An­i­mal Lover

Meet the horse whis­perer from Shan­dong prov­ince

China Daily (USA) - - FRONT PAGE - By JUCHUANJIANG in Penglai, Shan­dong juchuanjiang@chi­nadaily.com.cn Zhao Ruixue and Gu Jing­wen contributed to this story.

Fan Ji­ayi never ex­pected that the pro­found feel­ings he had for a Bo­hai horse dur­ing his child­hood would lead him to a life­long ca­reer of rais­ing horses and quite pos­si­bly save the breed from ex­tinc­tion.

At the Hesh­eng horse farm in Daxin­dian, a vil­lage in Penglai, Shan­dong prov­ince, Fan, the farm’s owner, gen­tly strokes a horse and whis­pers to it.

Fan’s farm is China’s sole base for pre­serv­ing the Bo­hai horse, a fa­mous breed in China. The Bo­hai horse was de­vel­oped by in­ter­breed­ing Mon­go­lian horses and horses in­tro­duced from the for­mer Soviet Union dur­ing the 1950s and ’60s. The tall, well-pro­por­tioned and pow­er­ful yet gen­tle horses are found mainly in the north­east­ern part of Shan­dong prov­ince and the south shore of Bo­hai Bay.

The breed was used to pull carts and as pack­horses in wars. But as mech­a­nized agri­cul­ture grew more wide­spread in re­cent years, the num­ber of Bo­hai horses fell sharply from its peak in the 1980s of more than 80,000.

Han Guo­cai, deputy di­rec­tor of the Horse Re­search Cen­ter at China Agri­cul­tural Univer­sity in Bei­jing, said the num­ber of Bo­hai horses had fallen to only 200 in 2007. To­day, they are es­ti­mated to num­ber about 1,000.

On Fan’s farm alone, there are more than 200 adult Bo­hais, about half of them mares. Fan ex­pects the herd could grow to about 500 in five years.

Fan, who is cred­ited as the breed’s sav­ior, said his de­ter­mi­na­tion to res­cue them from ex­tinc­tion grew out of an ac­ci­den­tal en­counter with horses.

In March 2007, Fan saw by chance that some horses, sev­eral of them Bo­hais, were about to be killed at a slaugh­ter­house in Wudi county, Shan­dong. Among them was a tough, pow­er­ful horse al­most ex­actly like the one he had as a child.

The horse stirred an emo­tion buried deep in his heart.

“I had played with horses since I was 7 years old. Some­times when I fell from a horse, it would stop and wait for me to climb on its back again. Horses can’t speak, but they are friendly to peo­ple and they’re very de­pen­dent. Each time I see horse killed, it is as if a knife has been plunged into my heart,” he said.

“I thought, Why don’t I take these good horses to my home town? Then I can pro­tect this breed and en­rich tourism at­trac­tions inmy home­town.”

Fan bought the horses and took them home.

He went across Shan­dong to look for Bo­hai horses and fi­nally found more than 30 Bo­hais for his farm.

Ma Ling, Fan’s wife, has a notebook keep­ing track of what Fan has spent on horses over the years. In all, over the past nine years he has spent more than 200 mil­lion yuan ($30 mil­lion) on the farm. Ma said she even con­sid­ered di­vorc­ing him, be­cause her hus­band de­voted all his ef­forts to Bo­hai horses, not their fam­ily.

“But I can’t let the fa­mous Bo­hai horses die out,” Fan said.

Af­ter years of devel­op­ment, Fan’s horse farm now cov­ers more than 30 hectares and has sta­bles, in­door and out­door train­ing grounds, shower rooms and a horse breed­ing cen­ter.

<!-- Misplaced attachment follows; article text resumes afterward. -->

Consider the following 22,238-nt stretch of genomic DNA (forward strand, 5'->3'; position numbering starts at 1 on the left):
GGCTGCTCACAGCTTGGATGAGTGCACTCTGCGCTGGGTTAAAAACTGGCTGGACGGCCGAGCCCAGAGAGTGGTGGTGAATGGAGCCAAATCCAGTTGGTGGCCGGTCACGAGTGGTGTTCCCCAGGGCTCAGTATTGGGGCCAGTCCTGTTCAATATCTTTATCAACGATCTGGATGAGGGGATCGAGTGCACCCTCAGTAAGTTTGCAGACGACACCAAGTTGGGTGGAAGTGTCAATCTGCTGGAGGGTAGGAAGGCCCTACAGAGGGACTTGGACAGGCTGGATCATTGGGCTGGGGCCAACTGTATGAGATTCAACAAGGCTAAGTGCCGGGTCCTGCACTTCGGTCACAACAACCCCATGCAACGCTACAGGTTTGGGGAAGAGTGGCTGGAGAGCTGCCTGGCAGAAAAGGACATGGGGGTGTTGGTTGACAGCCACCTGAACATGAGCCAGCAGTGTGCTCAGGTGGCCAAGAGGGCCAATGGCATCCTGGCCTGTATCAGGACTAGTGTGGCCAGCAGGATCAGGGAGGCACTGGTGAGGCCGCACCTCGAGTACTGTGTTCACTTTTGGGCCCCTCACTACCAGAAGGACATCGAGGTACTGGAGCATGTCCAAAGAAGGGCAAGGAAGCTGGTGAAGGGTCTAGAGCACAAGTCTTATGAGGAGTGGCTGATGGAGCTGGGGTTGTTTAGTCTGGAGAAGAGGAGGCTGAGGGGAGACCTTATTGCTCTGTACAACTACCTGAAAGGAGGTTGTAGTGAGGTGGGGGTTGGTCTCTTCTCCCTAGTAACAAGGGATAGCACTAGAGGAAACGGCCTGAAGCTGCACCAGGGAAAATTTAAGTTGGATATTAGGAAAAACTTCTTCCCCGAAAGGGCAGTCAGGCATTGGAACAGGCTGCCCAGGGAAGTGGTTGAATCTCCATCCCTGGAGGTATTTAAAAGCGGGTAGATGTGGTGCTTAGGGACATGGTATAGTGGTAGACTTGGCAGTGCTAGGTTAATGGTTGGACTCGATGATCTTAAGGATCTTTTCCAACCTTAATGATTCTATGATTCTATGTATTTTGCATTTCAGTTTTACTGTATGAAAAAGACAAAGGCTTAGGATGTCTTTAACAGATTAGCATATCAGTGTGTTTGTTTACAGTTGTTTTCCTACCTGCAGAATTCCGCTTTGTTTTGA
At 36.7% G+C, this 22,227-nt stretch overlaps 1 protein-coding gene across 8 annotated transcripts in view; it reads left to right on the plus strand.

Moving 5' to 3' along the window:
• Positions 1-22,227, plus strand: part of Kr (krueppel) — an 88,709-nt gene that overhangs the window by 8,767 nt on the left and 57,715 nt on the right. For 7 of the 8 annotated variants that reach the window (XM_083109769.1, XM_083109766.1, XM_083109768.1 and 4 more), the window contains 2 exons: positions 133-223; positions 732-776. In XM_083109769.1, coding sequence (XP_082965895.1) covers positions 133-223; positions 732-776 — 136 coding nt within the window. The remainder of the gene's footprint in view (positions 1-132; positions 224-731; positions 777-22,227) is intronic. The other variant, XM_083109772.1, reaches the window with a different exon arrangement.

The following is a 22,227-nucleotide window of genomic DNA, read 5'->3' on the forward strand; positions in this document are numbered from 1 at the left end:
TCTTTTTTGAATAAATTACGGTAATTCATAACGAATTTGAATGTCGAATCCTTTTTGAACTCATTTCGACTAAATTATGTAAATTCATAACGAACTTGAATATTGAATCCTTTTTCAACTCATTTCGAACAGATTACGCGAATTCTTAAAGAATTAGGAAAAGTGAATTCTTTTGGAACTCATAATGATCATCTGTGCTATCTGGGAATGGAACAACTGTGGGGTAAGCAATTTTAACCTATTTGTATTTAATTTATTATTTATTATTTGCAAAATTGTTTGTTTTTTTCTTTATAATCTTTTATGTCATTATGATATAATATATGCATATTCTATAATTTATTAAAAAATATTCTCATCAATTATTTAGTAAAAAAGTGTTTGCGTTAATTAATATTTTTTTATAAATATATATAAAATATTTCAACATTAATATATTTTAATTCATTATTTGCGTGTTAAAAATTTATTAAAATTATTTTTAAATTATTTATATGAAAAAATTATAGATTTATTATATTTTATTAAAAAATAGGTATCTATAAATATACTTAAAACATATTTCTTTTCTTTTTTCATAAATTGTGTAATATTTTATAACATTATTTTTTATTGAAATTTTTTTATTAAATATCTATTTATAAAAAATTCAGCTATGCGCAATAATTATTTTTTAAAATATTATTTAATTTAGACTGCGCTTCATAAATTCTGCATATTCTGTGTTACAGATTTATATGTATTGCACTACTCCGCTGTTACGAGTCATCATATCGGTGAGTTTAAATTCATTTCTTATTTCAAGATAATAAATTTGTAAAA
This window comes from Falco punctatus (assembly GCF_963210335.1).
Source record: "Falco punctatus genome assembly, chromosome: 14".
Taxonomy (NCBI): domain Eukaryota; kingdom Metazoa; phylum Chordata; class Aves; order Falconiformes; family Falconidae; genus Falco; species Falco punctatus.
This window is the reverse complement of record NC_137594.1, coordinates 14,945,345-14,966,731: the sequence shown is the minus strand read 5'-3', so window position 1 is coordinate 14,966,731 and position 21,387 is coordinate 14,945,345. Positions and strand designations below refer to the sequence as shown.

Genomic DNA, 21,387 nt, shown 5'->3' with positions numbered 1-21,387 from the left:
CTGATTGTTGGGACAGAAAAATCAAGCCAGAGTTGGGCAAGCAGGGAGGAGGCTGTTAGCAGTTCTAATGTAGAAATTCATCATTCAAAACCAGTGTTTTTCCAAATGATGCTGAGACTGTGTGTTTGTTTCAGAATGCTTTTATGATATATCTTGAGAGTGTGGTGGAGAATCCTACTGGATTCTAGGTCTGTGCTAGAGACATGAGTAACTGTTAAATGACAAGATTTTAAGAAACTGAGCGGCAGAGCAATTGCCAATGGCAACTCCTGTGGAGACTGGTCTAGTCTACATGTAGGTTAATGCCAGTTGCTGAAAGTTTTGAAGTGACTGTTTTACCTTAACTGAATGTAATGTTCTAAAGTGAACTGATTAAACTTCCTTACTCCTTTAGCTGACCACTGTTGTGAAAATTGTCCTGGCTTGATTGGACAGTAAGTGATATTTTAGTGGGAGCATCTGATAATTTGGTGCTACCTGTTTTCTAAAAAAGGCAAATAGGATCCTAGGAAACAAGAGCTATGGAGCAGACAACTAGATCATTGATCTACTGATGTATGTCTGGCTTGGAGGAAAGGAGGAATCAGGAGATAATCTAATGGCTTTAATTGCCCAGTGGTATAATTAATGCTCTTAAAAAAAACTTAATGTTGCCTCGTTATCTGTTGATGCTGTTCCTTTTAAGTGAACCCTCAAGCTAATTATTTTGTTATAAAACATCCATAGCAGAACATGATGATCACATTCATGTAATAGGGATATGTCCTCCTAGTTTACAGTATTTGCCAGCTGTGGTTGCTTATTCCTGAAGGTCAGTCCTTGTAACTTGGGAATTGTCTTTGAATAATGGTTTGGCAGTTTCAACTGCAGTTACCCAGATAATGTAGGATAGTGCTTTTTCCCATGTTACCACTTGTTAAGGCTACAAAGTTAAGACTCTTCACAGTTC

He in­vited the ex­perts from Bei­jing to breed Bo­hai horses, as his farm is the only con­ser­va­tion base for the Bo­hai horse.

Mean­while, he planned to breed Bo­hai warm blood horses. “Cross­breed­ing the Bo­hai horse with Ger­man warm bloods, we can breed the best warm blood of China within five to 10 years,” he said.

At present, China has no warm­blood horse breeds of its own.

De­scended from both hot bloods — known for their speed and en­durance — and cold bloods — bet­ter suited to slow, heavy work — Bo­hai horses present many char­ac­ter­is­tics of warm bloods with­out ac­tu­ally fall­ing into the cat­e­gory.

“Although Bo­hai horses are big and have good phys­i­cal strength, they are pon­der­ous, so pure Bo­hai horses are not suited to com­pet­ing in races,” Fan said.

On Fan’s farm, some 40 Bo­hai warm bloods can be born each year. Through six years’ train­ing, these Bo­hai warm bloods will be able to par­tic­i­pate in do­mes­tic eques­trian sports events, he said.

“Cur­rently, horse clubs im­port warm bloods for in­ter­na­tional com­pe­ti­tion sat a high price. In five to 10 years, wewill have do­mes­tic warm-blooded horses that are suited to rac­ing, sub­stan­tially re­duc­ing the price of race­horses,” he said.

Fan re­al­izes that he needs to make money to sup­port his dream of pro­tect­ing the Bo­hai horse and cul­ti­vat­ing Bo­hai warm bloods.

He im­ported more than a dozen pure­bred, or pedi­gree, horses from Ger­many, Spain and the Mid­dle East, and then used Bo­hai horses as sur­ro­gates moth­ers to give birth to pure­bred warm­bloods through em­bryo trans­fers. The farm can breed some 20 pure­breds a year, some of which are sold.

He also opened an eques­trian school and in­door venues for tourists to watch eques­trian per­for­mances and ex­pe­ri­ence horse­back rid­ing. Thanks to co­op­er­a­tion with lo­cal tourism agen­cies, tourists have brought in­come to his farm.

Now, a 40-hectare fa­cil­ity to dis­play fa­mous horse breeds to tourists is un­der con­struc­tion, and a 200-km race­course built to in­ter­na­tional stan­dards will be ready for world­class en­durance races next year, he said.

“Money is poured into this horse farm ev­ery day, and it might take one or two decades to see prof­its. But I won’t give up on Bo­hai horses in this life. I’ll help the breed to con­tinue for gen­er­a­tions,” he said.

PHO­TOS BY JU CHUANJIANG / CHINA DAILY

A keeper dis­plays an adult Bo­hai horse and its foal at the Hesh­eng horse farm in Penglai, Shan­dong prov­ince.

Fan Ji­ayi with a Ger­man warm blood at his farm. He plans to cross­breed the Bo­hai horse with Ger­man warm bloods.

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